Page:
Critical Thinking Model—Visualizing the Analysis Process


Using one of our collaborative inquiry times, Karin and I decided that we wanted to create a visual that demonstrated for students the thinking process we wanted them to begin using for their analytical thinking process. Because the process is so abstract, we wanted to find a way to create a step-by-step visual that students could use to help them with their thinking. What we were after was a method students could use throughout the year to make the bridge between the literary devices writer’s use and impact that these devices have on the passage or work as a whole. Though we still feel like we could work on the model a bit, we felt satisfied that we had created a model that would help students visualize such an abstract thinking process. Because the thinking process is so intimately connected to the writing process, we wanted students to know that they could find their way to an articulated thesis and topic sentences after a close reading of the text.
As you can see from our model below, the process is very methodical. The first step we wanted students to take is finding rhetorical strategies the writer was using and identify them, for the O’Brien novel, these strategies included fragmented and run on sentences, repetition, shifts in POV, diction, contrasting imagery, symbol and figurative language. For the exam, students need not only to be able to recognize these devices but also to discuss them fluently. So, the next step is to identify what the devices is doing literally or concretely—what it is “showing.” Steps three and four take the thinking process deeper into analysis vs. observation. These steps are interconnected; they are so connected, we debated about separating them. We decided the separate them so that students could see how an exploration of the question about why a writer chose a particular image, diction choice or type of figurative language leads us to be able to start drawing conclusions about the results of these choices. The final step five completes the thinking process (or begins the analysis process) by finally asking students to leap from the parts to the writer’s larger purpose: what is he or she trying to show us using this device in terms of the novel’s tone, ideas, and themes.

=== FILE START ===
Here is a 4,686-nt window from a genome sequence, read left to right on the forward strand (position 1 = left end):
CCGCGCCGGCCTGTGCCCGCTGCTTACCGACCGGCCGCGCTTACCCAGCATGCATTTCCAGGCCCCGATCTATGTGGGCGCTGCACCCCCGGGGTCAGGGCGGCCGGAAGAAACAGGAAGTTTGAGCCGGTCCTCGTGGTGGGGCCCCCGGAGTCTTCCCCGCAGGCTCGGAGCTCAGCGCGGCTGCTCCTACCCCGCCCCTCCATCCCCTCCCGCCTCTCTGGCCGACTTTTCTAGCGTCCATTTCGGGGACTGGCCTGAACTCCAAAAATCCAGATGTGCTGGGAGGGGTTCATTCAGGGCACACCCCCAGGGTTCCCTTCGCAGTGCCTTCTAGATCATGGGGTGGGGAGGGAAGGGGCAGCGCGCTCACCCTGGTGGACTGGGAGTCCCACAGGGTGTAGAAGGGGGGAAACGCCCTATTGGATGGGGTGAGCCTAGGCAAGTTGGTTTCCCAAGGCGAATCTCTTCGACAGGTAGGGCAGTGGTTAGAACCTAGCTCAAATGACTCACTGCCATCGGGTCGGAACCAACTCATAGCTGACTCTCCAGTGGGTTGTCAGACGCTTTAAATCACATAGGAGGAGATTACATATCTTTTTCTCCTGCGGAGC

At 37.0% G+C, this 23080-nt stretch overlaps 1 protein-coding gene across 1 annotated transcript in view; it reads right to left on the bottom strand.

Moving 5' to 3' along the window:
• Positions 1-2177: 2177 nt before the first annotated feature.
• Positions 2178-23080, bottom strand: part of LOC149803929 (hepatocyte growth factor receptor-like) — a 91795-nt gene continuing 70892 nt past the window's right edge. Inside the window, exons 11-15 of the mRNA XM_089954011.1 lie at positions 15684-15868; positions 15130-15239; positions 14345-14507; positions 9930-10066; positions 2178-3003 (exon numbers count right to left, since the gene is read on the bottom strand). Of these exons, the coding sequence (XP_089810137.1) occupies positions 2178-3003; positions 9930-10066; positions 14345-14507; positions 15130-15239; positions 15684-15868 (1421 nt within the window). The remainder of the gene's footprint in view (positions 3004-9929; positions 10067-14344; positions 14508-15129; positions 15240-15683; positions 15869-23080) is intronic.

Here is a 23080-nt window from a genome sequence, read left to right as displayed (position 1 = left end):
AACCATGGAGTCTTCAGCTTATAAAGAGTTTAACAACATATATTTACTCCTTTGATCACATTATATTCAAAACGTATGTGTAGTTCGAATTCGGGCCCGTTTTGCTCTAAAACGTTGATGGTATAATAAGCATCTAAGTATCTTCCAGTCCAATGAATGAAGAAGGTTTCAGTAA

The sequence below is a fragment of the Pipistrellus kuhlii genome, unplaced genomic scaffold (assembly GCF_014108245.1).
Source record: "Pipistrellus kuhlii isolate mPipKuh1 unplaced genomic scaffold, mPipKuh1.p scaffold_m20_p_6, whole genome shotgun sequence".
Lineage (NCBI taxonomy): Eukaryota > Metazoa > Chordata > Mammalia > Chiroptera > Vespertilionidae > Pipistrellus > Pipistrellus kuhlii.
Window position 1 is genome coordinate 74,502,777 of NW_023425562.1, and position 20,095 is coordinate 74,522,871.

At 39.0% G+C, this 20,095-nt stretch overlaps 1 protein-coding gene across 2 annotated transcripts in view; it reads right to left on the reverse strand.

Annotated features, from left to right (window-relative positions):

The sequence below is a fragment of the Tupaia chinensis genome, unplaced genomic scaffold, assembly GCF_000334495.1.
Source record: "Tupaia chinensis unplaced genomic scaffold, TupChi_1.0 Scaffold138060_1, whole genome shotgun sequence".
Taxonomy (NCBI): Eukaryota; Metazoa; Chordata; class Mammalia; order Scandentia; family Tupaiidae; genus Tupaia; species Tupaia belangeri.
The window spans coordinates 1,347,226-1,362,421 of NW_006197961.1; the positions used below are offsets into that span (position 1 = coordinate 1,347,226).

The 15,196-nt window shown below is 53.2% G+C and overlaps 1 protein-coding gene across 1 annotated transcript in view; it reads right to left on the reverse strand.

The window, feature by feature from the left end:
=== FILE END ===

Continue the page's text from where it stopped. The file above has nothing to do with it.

Reflection
Since we were reading The Things They Carried// at the time, we chose a passage from a very high interest chapter from the novel “The Sweetheart of Song Tra Bong” to analyze with the class as a whole. This chapter describes a young woman, Mary Anne, who joins her boyfriend in Vietman and eventually gets lured in my the seductive nature of death and killing until she finally changes from an innocent young woman to a dehumanized killer. We placed the passage on the board and walked the students through the process. Below is the passage we used:

“Quietly then, she stepped out of the shadows. At least for a moment she seemed to be the same pretty young girl who had arrived a few weeks earlier. She was barefoot. She wore her pink sweater and a white blouse and a simple cotton skirt.
….It took a few minutes to seconds, Rat said, to appreciate the full change. In part it was her eyes: utterly flat and indifferent. There was no emotion in her stare, no sense of the person behind it. But the grotesque part, he said, was her jewelry. At the girl’s throat was a necklace of human tongues. Elongaged and narrow, like pieces of blackened leather, the tongues were threaded along a length of copper wire. One overlapping the next, the tips curled upward as if caught in a final shrill syllable” (O’Brien 110-111).

As we worked through the analysis chart and students took notes, Karin and I were both amazed by the observations students made. We could literally see the students making the connections between devices such as diction, run on sentences, figurative language. The process helped them to “see” the thinking process we wanted them to make. After the lesson, students reflected that the activity was extraordinarily helpful. Because we were doing it as a whole class, students brainstormed freely, and we jotted their notes down on the board as we went. The brainstorming seemed to allow students the chance to make observations without feeling judged or “stupid.” And, as we began to make the larger connections into the novel’s themes, the students felt as if we had really accomplished something: they could see the phases of their thinking process on the board because I had done each piece of the “analytical thinking model” in different colors. Students made poignant observations and realized that they could, with only one passage from the novel, see the choices the writer was making using rhetorical strategies to reveal and deepen the novel’s themes. Students made observations about the contrast between her pink sweater and the hideous necklace of tongues. They also next observed that she, like many of the men in the unit, had lost their innocence and humanity due to war.